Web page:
Tableau doesn’t natively connect to custom APIs let alone live ones which leaves two choices for capturing the data. The Tableau TDE API or our favourite data blending & advanced analytics tool Alteryx. For this project I went with Alteryx simply for speed and the ability to easily schedule the process using Alteryx Server.
Open Weather Data Alteryx App
The Aleryx app takes a list of cities from my SQL Server, queries each one in turn against the API and then assembles the results back to the SQL database. There are three different XML parse tools in play as the XML returned by the API has a number of layers with each parse tool dealing with a different layer. The results are then assembled back into the SQL database for analysis by Tableau.
Tell the Story with Shapes
There really are only 2 primary pieces of information relating to wind, speed & direction. Speed’s no problem to encode in Tableau and in this example I made use of both size and colour, the larger and more purple being greater speeds. But what about direction? Clearly arrows are a great way to express direction but without an angle/rotation shelf in Tableau another solution was needed.
When trying to figure out how to tackle these problems in Tableau I start to look at what I haven’t used on the marks card. I could switch to the polygon mark type, and effectively draw what ever I like, but that seems like overkill especially when that shape shelf is sitting there unused. The challenge is how to get the arrow to rotate, at at least look like it’s rotating.
Back when I created a viz to compare the ratings of Larry King vs Piers Morgan I decided to show an image of every guest…all 477 of them! Now assigning them one by one simply wasn’t an option so I had to use the assign palette function, what’s key is that Tableau assigns each shape in turn and also lists the shapes in alphabetical order. So if you can get the shapes palette in the same order as your data you can in effect assign 360 rotated arrows to their corresponding angles.
So how did I go about creating 360 rotated arrows? Again taking to Google and I found the command line image editor ImageMagick for which I wrote a bat script to incrementally rotate the arrow and save the output to a new file. Boom, 360 rotated arrows that can now be assigned to the wind direction.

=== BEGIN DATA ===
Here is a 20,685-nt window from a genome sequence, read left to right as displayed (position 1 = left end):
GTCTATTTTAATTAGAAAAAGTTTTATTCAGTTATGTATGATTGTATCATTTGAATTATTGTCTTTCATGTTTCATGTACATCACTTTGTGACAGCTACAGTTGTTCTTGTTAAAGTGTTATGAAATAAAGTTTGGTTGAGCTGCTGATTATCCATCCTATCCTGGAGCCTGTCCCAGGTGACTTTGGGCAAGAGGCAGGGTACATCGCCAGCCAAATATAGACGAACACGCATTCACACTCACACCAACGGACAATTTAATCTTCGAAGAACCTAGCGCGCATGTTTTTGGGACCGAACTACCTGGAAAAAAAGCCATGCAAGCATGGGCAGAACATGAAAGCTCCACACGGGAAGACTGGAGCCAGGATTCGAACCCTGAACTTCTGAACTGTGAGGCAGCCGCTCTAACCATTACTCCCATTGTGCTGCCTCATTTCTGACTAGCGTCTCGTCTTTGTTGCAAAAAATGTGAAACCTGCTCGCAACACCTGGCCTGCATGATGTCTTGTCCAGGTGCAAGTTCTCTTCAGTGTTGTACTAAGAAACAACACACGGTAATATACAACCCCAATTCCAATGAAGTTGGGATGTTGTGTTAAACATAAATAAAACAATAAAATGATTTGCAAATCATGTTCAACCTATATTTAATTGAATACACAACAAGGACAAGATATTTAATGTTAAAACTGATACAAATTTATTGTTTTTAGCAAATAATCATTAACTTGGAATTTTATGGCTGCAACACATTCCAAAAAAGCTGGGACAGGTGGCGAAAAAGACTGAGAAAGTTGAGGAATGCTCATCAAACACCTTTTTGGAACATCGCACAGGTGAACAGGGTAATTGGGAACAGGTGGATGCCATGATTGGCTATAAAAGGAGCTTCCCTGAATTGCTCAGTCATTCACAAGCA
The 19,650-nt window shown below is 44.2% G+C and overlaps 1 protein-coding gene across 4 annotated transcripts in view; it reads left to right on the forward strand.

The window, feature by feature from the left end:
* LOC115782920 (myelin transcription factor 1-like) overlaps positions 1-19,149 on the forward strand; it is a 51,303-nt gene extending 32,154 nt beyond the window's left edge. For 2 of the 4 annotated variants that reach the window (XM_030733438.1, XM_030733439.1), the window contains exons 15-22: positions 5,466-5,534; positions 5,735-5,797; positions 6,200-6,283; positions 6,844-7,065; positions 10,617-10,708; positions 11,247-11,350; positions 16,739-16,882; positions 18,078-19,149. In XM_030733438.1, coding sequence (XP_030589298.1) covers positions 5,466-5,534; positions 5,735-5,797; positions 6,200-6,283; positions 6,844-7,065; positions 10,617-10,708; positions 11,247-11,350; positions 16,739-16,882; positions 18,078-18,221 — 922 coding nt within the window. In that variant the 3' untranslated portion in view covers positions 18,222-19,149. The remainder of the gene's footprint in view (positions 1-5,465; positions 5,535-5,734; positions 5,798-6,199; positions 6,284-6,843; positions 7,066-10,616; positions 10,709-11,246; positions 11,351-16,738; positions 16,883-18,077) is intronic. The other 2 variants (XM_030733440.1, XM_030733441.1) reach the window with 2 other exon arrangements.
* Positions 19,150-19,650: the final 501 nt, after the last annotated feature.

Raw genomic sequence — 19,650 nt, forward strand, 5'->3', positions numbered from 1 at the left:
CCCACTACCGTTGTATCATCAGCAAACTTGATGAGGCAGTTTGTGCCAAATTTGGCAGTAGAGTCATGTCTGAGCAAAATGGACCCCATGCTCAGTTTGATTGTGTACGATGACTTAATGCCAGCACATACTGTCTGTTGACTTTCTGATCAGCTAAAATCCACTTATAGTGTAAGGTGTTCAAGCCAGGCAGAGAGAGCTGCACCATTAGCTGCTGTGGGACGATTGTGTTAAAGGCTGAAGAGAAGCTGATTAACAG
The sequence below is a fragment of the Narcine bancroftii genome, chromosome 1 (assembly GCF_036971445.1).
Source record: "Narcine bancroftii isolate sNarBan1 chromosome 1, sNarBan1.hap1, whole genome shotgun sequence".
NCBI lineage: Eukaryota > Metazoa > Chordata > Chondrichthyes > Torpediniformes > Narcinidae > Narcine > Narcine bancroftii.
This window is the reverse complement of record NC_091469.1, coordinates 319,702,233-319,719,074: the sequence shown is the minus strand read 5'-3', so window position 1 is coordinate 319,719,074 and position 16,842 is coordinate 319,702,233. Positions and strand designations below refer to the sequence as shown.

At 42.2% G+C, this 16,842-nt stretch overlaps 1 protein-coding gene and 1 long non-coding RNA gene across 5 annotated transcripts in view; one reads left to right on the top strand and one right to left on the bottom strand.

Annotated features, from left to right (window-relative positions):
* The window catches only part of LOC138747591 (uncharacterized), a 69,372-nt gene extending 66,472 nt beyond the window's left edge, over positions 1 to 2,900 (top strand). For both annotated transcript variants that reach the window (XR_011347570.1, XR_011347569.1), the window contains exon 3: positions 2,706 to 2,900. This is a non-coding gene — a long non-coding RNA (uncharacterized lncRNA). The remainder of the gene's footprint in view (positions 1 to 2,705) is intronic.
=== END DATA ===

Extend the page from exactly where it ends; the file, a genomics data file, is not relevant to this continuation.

Take Mapping to the Next Level
About a month ago we announced our latest partnership with map delivery experts Mapbox. Amongst other things the new capabilities brought to Tableau mapping via Mapbox are a fully customised map palette and custom mapping layers. Within a few minutes I’d created a map which becomes part of the dashboard by matching the ocean colour to the dashboard background.
Thanks also to a well timed email from Paul Chapman (@cheeky_chappie) I had a shapefile of flood alert areas in England to add an extra dimension to the storm analysis.
Best of Breed
Working with (or for) The Information Lab today means being able to take advantage of three awesome, best of breed companies each bringing together everything you need to complete your data viz project.
SIGN UP TODAY for our FREE Alteryx introduction for Tableau users. By popular demand we’ve added two more one day training sessions with Tableau Zen Master Craig Bloodworth and Alteryx Grand Prix champion Chris Love.
This unique training opportunity is brought to you courtesy of The Information Lab.
Are you a Tableau user who has been wondering what all the recent chat about Alteryx software is all about? You may have seen their recent partnership with Tableau, or announcements about our partnership with Alteryx, or just noticed an increase in social media posts including the #tableau and #alteryx hashtags.
So what’s all this about? It’s about taking the best data visualisation software on the market, and combining it with the best data preparation tool on the market to provide the complete toolkit for today’s analyst. Users of BOTH these software products are the most self reliant data professionals we know.
As a Tableau user, you stopped asking for help with reporting and analysis a long time ago, Tableau users are self reliant when it comes to data analysis. However, there are still times when you need to reach out for help… What if you want to join data sources of different types? Connect to data sources un-supported by Tableau (such as XML, KML, shape files etc)? Perform complex predictive analysis, or complex spatial analysis such as calculating drive times?
Alteryx to the rescue
We want as many Tableau users to understand the capabilities of Alteryx as possible, so are running a series of courses to make this happen. These courses are FREE OF CHARGE.
To give you the very best chance of understanding how Alteryx and Tableau come together , we’re running a full day session with some of the most knowledgeable Tableau and Alteryx users around.
Trainers on the day will include:
Craig Bloodworth, one of the original crop of Tableau Zen Masters, a certified Tableau trainer and regular contributor to the Tableau community.